If you believe the likes of Tony Abbott, Barnaby Joyce and others, China is a big threat to Australia. Its companies are raiding our resources, the government is jailing our citizens and the property boom and hot economy poses threats to our economy that the federal government is not recognising.
So what will all these alarmists and gloomsters think of a new Chinese role that emerged yesterday; saving a big Australian resources company from being taken over by an American giant?
That’s effectively what has happened with the Chinese government “saving” Brisbane-based Macarthur Coal from having to face up to the $3.8 billion takeover proposal from Peabody Coal of the US.
In effect, the Chinese government has decided the fate of Macarthur, before the Australian shareholders and the Australian government could.
Queensland is where a lot of the alarm about China has emerged, thanks to the right-wing populism of the likes of Barnaby Joyce and others in the resources industry.
Yesterday, China has revealed for the first time its power in Australian resources.
As a result, investors lost as Macarthur shares fell 15% after it revealed that opposition from the Chinese government-owned CITIC, the largest shareholder in Macarthur, sank the attempt by Peabody (and presumably anyone else) to buy Macarthur.
Peabody had cut the price it was proposing to offer for Macarthur to $15 a share from $16 and blamed the reduction on the new super resource rent tax.
In a statement to the stock exchange yesterday, Macarthur said: “The Macarthur board has met today and considered Peabody’s further proposal and formed the view that based on the price and the conditions of the proposal, that it cannot reasonably be recommended to shareholders.”
Macarthur said its decision considered feedback from its two largest shareholders, China’s CITIC and the world’s largest steelmaker, ArcelorMittal.
CITIC is one of the most influential commercial groups in China. It was set up in 1979 (and approved by Deng Xiaoping) by Rong Yiren, who went on to become a vice-premier. CITIC is at the heart of the Chinese business and political establishment.
It owns just over 22% of Macarthur and subject to the approval of Macarthur shareholders in the next few months, can increase that by another 11 million shares. That deal would have been blocked had Peabody succeeded. CITIC was a founding shareholder in Macarthur and has certain marketing rights over its coal. Those will be handed back if the meeting agrees.
Given that background, it’s not surprising that CITIC didn’t like the Peabody bid and earlier approaches.
So yesterday, Macarthur directors said: ”CITIC does not find the (Peabody further proposal) attractive.
”CITIC believes that the long-term strategic value of Macarthur Coal exceeds by a significant margin the cash offer price contained in (Peabody’s further proposal).”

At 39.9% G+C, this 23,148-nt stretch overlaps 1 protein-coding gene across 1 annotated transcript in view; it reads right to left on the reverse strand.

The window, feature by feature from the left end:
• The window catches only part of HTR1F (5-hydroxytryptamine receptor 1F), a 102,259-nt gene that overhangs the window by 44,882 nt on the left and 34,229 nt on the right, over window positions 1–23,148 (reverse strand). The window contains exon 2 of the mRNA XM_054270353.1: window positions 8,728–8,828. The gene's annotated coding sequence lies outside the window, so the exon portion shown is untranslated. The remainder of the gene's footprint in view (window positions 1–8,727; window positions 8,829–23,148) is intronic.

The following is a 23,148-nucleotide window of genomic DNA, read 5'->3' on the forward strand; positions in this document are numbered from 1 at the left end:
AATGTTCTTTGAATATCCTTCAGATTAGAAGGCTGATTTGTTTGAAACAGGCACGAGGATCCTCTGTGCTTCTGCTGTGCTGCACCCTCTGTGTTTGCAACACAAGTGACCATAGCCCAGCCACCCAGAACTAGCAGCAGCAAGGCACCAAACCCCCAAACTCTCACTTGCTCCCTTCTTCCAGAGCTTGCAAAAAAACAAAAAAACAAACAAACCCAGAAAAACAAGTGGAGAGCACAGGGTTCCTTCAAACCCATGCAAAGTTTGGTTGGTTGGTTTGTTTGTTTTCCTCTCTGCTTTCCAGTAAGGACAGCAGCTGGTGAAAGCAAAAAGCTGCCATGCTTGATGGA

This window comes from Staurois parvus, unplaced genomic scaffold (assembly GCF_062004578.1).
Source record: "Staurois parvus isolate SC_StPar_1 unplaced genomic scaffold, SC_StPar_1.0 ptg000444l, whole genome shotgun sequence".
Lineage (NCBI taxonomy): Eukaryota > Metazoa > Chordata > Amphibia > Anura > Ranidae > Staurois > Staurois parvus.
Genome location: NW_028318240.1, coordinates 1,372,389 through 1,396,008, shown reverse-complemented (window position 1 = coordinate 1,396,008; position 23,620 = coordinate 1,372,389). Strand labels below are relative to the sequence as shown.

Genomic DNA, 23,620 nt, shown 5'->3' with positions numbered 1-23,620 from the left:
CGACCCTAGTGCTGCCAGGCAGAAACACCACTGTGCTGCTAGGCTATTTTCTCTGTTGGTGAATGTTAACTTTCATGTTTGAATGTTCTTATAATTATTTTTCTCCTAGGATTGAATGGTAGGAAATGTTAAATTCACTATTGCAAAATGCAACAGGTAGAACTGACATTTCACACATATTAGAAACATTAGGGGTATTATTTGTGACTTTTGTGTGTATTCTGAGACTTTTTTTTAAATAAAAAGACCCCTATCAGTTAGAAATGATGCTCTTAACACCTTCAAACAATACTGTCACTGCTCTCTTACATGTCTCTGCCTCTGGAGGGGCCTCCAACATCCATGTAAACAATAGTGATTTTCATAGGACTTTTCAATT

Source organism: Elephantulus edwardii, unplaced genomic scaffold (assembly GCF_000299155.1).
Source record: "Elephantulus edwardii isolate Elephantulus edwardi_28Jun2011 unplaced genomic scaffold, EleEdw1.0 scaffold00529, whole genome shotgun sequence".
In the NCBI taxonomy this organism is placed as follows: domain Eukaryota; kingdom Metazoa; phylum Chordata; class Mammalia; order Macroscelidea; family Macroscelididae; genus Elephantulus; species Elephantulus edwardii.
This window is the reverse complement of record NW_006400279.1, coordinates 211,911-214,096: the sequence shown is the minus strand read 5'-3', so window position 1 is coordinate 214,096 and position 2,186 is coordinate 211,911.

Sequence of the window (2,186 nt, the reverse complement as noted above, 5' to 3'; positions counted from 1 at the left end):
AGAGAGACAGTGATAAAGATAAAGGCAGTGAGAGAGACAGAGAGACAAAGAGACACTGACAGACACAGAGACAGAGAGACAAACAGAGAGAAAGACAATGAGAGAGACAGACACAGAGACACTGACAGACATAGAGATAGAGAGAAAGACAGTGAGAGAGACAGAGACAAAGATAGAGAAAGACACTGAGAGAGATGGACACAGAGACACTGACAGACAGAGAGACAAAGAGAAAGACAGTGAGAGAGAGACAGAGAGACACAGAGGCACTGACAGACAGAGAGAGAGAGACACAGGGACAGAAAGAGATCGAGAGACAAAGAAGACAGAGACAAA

Peabody was willing to provide any or all of Macarthur’s three major shareholders, including South Korea’s POSCO, the opportunity to retain its economic interest in a privatised Macarthur.
”The terms of the shareholders agreement to govern a privatised Macarthur Coal will be critical in any assessment by CITIC,” CITIC said in comments quoted in the Macarthur statement.
”The proposed terms of a shareholder agreement tabled by Peabody in March 2010 are not acceptable to CITIC.”
In the absence of a renewed interest from Peabody, Macarthur can still hold a meeting by the end of next month and do the deal with CITIC, which will see the Chinese group’s stake in the group to well over 23%.
And there’s a further, indirect Chinese government role in Macarthur’s recent affairs
The Peabody approach and price of $16 a share effectively scuttled Macarthur’s deal with Noble Group, the Asian trading house, to buy control of Noble’s 87% controlled subsidiary Gloucester Coal, which is based in NSW.
There were a couple of other asset shuffles involved in the final deal proposed by Noble (one of which involves a share and marketing rights for Macarthur’s newest Queensland coal mine). But the bottom line would be Noble would emerge with a stake of 24.6% in Macarthur, and all other shareholders would fall by about a quarter.
Noble however is 15% owned by the Chinese government’s Sovereign Wealth Fund, the Chinese Investment Corporation.
If the Gloucester deal had happened, Macarthur (which is the world’s biggest shipper of pulverised coal used in the steel industry) would have been controlled by a group 15% owned by the Chinese government, with another Chinese government group owning 17%-18%. All up the Chinese government would have had direct or indirect influence over 40% or more of Macarthur shares. POSCO and Arcelor Mittal would have controlled another 15% or so between them.
It is all about guaranteeing the supply of key resources, such as coal. Noble Group is the biggest trading house in Asia. The 15% CIC investment would have been done for strategic reasons, with commercial (profits) a secondary reason.
That’s why the Chinese government has been the unseen player in the move on Macarthur by Noble; it already had CITIC there as a backstop. Noble would have completed the pincer attack.